By: Yolanda Rivas

2 min read March 2020 — Investment advisory, cybersecurity, business planning and strategy and other related advisory services are seeing a steady demand in the accounting and finance sector. Another change driver in the industry has been the advances in technology and AI. In separate interviews with the Invest: team, Reynold P. Cicalese, managing shareholder at Alloy Silverstein, and Carl H. Bagell, managing partner – Southern NJ at Friedman LLP, spoke about the areas of growth in their firms and how they are leveraging technology.

Reynold Cicalese

What services are seeing the most demand at your firm?

Carl H. Bagell: As a multidisciplinary firm with a growth mindset, we provide a wide variety of services and seek new opportunities to better serve our clients. In South Jersey, we focus on tax preparation, business valuation, forensic and matrimonial, international tax and tax controversy, and every area is expanding. For example, we expanded the number of our international tax practice partners in response to our clients’ growing needs in the face of ever-evolving global trends; the qualified Opportunity Zones segment of our real estate practice is seeing an increased demand for investment advisory; and our cybersecurity division is one of the fastest-growing areas in the region and abroad due to the cyber-threat landscape. 

Notably, SEC audits consistently play a major role in driving revenue for the firm and as such, we have offices in China with about 50 team members to address our clients’ needs.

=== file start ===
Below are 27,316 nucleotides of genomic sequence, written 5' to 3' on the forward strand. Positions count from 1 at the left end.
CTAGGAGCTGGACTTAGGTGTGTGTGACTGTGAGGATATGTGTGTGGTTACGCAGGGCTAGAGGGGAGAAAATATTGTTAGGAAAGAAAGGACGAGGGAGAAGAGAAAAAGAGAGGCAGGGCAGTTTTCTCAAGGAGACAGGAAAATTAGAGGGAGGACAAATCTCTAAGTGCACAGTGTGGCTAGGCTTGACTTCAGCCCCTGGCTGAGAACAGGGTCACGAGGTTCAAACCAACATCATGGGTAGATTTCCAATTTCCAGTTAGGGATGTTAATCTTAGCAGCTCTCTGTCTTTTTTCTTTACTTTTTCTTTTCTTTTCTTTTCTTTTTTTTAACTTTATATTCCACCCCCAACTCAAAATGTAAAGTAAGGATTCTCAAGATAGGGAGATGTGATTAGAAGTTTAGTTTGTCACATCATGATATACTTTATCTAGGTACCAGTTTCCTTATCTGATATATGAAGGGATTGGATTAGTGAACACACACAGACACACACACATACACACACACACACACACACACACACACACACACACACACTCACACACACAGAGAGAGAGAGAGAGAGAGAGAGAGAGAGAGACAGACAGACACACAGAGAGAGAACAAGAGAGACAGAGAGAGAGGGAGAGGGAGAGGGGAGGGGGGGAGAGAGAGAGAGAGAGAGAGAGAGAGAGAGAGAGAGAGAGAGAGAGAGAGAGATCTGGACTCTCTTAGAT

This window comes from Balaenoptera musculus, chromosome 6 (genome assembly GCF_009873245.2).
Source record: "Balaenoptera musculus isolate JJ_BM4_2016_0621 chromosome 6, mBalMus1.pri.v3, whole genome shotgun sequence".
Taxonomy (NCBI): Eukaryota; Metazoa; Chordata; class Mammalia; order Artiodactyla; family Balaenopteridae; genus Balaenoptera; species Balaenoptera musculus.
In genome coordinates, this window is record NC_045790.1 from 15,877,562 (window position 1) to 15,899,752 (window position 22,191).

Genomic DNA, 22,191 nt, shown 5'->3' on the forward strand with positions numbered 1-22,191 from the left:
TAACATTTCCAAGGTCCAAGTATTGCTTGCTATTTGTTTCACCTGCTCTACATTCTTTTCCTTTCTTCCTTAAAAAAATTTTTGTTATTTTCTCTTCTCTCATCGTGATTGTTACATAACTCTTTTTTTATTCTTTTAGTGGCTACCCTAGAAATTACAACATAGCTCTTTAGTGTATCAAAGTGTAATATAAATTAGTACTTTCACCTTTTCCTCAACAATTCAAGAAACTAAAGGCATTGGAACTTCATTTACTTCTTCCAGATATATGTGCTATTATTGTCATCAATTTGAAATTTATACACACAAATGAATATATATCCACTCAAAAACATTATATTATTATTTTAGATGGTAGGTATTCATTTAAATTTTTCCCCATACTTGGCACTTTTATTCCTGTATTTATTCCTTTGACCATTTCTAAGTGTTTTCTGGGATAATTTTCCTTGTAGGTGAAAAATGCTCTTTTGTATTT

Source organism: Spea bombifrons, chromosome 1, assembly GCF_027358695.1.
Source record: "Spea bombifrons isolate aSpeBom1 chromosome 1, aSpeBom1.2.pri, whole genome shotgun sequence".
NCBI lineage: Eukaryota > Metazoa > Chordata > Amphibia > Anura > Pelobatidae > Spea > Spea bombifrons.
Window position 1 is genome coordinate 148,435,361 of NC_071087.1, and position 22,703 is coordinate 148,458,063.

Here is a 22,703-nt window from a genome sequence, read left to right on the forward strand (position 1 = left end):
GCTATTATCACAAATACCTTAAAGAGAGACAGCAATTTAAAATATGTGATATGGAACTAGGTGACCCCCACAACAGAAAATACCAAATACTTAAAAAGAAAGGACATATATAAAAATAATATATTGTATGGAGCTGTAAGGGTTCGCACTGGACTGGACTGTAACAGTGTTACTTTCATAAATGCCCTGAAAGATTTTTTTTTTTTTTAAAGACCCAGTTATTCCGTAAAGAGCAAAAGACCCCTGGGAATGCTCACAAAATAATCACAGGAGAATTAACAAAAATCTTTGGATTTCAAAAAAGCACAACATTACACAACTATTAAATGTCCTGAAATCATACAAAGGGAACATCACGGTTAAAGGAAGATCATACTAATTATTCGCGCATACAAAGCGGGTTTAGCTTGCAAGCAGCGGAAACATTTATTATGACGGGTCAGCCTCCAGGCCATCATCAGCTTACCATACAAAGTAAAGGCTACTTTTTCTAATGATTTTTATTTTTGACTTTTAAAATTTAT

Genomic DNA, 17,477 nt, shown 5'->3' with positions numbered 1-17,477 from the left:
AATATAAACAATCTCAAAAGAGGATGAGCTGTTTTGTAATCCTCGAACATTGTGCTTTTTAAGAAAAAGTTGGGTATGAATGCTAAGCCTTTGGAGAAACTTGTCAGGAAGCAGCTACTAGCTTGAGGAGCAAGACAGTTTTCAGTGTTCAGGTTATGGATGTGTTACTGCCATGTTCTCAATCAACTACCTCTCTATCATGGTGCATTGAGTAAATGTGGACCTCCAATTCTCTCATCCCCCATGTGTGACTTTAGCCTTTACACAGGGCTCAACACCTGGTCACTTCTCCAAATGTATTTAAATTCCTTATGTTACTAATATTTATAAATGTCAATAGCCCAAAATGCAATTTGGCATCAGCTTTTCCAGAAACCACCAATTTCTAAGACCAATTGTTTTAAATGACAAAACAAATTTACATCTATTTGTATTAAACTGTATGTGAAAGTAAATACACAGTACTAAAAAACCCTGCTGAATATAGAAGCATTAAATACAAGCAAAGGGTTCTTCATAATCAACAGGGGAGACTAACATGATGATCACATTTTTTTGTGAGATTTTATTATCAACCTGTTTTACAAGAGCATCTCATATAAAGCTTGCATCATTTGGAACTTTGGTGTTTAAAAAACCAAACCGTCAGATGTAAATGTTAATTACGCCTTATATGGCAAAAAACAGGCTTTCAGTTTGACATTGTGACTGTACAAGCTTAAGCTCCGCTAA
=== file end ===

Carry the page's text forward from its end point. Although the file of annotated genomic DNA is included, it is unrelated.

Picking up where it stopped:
Not only has our client base expanded, but so have our employee numbers. To accommodate this growth, we almost doubled our size by relocating to a new office in Marlton. We have a lot of room for expansion and an amazing, flexible space where we can hold seminars, staff meetings and business events. We have a great collaborative working environment. 

Reynold P. Cicalese: All our consulting-related services are seeing growth. Business planning and strategy has been steadily growing. Our business analytics area is also in high demand. These advisory areas help to get our clients the information they need to make informed decisions.

We have engaged with a significant number of new businesses. We are getting more opportunities from nonprofit organizations. Giving back to the community is important for us, and we find we are getting more and more clients from the nonprofit sector. We are also getting more work from the for-profit sector. For the region, in the last six months there has been a big influx of micro businesses. As a result of e-commerce, there are more small, micro businesses starting out of their houses. These businesses may not need retail or office space, but they do need financial and tax advice.

Carl Bagell 

What impact is technology having on the accounting and financial sectors?

Bagell: Technology is a crucial part of our workflow. We have advanced technology at Friedman that allows us to leverage data to support our clients and attract new clients. Our cloud-based accounting software allows us to have faster, more effective internal communication. We also have a team specialized in cryptocurrency and blockchain, and we are now seeing more and more clients coming to us for advisory services.